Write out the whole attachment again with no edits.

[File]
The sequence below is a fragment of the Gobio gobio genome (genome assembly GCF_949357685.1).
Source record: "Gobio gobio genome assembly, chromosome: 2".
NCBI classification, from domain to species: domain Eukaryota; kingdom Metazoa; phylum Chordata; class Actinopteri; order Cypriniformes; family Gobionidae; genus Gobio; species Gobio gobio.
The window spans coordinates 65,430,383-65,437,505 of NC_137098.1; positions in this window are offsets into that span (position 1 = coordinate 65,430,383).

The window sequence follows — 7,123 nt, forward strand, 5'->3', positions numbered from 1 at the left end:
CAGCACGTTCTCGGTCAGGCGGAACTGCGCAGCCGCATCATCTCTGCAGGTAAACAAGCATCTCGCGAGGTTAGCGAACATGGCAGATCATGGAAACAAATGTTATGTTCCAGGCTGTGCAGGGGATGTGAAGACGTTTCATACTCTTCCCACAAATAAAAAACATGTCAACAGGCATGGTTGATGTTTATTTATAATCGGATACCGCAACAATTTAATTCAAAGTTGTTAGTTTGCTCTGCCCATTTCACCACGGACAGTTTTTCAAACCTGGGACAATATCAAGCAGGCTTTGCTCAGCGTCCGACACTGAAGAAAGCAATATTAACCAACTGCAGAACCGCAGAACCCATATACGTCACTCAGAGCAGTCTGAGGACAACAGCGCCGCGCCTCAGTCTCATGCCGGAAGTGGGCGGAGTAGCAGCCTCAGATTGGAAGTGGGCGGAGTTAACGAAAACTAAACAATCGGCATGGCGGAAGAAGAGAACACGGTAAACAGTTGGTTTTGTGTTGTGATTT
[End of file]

The sequence below is a fragment of the Gobio gobio genome (genome assembly GCF_949357685.1).
Source record: "Gobio gobio genome assembly, chromosome: 2".
NCBI classification, from domain to species: domain Eukaryota; kingdom Metazoa; phylum Chordata; class Actinopteri; order Cypriniformes; family Gobionidae; genus Gobio; species Gobio gobio.
The window spans coordinates 65,430,383-65,437,505 of NC_137098.1; positions in this window are offsets into that span (position 1 = coordinate 65,430,383).

The window sequence follows — 7,123 nt, forward strand, 5'->3', positions numbered from 1 at the left end:
CAGCACGTTCTCGGTCAGGCGGAACTGCGCAGCCGCATCATCTCTGCAGGTAAACAAGCATCTCGCGAGGTTAGCGAACATGGCAGATCATGGAAACAAATGTTATGTTCCAGGCTGTGCAGGGGATGTGAAGACGTTTCATACTCTTCCCACAAATAAAAAACATGTCAACAGGCATGGTTGATGTTTATTTATAATCGGATACCGCAACAATTTAATTCAAAGTTGTTAGTTTGCTCTGCCCATTTCACCACGGACAGTTTTTCAAACCTGGGACAATATCAAGCAGGCTTTGCTCAGCGTCCGACACTGAAGAAAGCAATATTAACCAACTGCAGAACCGCAGAACCCATATACGTCACTCAGAGCAGTCTGAGGACAACAGCGCCGCGCCTCAGTCTCATGCCGGAAGTGGGCGGAGTAGCAGCCTCAGATTGGAAGTGGGCGGAGTTAACGAAAACTAAACAATCGGCATGGCGGAAGAAGAGAACACGGTAAACAGTTGGTTTTGTGTTGTGATTT